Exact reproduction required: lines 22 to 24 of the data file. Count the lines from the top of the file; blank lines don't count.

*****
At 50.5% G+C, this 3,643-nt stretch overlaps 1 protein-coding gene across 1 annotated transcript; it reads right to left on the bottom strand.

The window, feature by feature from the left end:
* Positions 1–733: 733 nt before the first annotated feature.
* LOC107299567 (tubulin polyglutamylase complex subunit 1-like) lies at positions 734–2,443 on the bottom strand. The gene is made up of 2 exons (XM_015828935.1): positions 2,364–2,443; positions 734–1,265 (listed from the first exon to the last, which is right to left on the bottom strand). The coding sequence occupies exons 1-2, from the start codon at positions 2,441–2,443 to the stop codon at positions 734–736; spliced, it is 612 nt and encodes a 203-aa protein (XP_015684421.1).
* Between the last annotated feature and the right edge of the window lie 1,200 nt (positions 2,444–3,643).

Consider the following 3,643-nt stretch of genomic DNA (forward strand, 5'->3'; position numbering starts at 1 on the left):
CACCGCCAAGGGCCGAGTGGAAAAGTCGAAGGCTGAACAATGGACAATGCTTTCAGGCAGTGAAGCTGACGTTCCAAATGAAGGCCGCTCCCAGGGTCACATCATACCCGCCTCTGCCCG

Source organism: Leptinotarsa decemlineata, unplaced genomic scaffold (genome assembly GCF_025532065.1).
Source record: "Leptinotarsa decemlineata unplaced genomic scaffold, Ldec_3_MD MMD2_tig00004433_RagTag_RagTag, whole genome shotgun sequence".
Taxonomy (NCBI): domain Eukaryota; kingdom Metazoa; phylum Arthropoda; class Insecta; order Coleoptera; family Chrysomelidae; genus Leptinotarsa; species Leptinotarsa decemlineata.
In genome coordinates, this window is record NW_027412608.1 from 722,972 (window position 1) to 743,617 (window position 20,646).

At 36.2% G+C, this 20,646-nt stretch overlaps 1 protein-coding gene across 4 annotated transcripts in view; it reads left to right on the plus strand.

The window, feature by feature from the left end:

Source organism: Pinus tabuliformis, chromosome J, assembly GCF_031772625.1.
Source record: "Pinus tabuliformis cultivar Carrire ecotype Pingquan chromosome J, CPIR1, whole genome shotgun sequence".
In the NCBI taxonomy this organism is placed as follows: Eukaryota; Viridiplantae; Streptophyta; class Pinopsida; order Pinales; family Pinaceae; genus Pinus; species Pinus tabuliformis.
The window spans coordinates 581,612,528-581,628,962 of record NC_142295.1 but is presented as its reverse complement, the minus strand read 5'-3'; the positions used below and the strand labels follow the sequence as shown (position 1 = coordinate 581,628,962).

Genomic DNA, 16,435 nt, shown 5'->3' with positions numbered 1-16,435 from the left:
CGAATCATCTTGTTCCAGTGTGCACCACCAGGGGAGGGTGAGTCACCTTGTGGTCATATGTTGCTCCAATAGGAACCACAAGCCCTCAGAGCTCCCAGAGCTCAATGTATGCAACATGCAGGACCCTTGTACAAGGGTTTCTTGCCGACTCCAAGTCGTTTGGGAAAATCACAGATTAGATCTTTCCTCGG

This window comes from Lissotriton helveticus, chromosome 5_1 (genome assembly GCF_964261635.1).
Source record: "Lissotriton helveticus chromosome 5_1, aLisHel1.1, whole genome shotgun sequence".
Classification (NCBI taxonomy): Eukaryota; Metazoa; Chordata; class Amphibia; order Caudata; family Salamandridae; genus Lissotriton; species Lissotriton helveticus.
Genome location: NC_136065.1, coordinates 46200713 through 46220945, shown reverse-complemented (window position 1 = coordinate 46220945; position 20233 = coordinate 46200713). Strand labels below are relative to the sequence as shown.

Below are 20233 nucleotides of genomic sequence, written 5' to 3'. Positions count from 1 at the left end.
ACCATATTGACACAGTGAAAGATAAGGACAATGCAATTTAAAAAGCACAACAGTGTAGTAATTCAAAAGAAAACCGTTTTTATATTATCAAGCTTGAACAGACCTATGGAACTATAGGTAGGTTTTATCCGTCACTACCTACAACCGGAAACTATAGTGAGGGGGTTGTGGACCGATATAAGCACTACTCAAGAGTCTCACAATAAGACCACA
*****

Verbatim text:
Classification (NCBI taxonomy): Eukaryota; Metazoa; Chordata; class Amphibia; order Caudata; family Salamandridae; genus Lissotriton; species Lissotriton helveticus.
Genome location: NC_136065.1, coordinates 46200713 through 46220945, shown reverse-complemented (window position 1 = coordinate 46220945; position 20233 = coordinate 46200713). Strand labels below are relative to the sequence as shown.

Below are 20233 nucleotides of genomic sequence, written 5' to 3'. Positions count from 1 at the left end.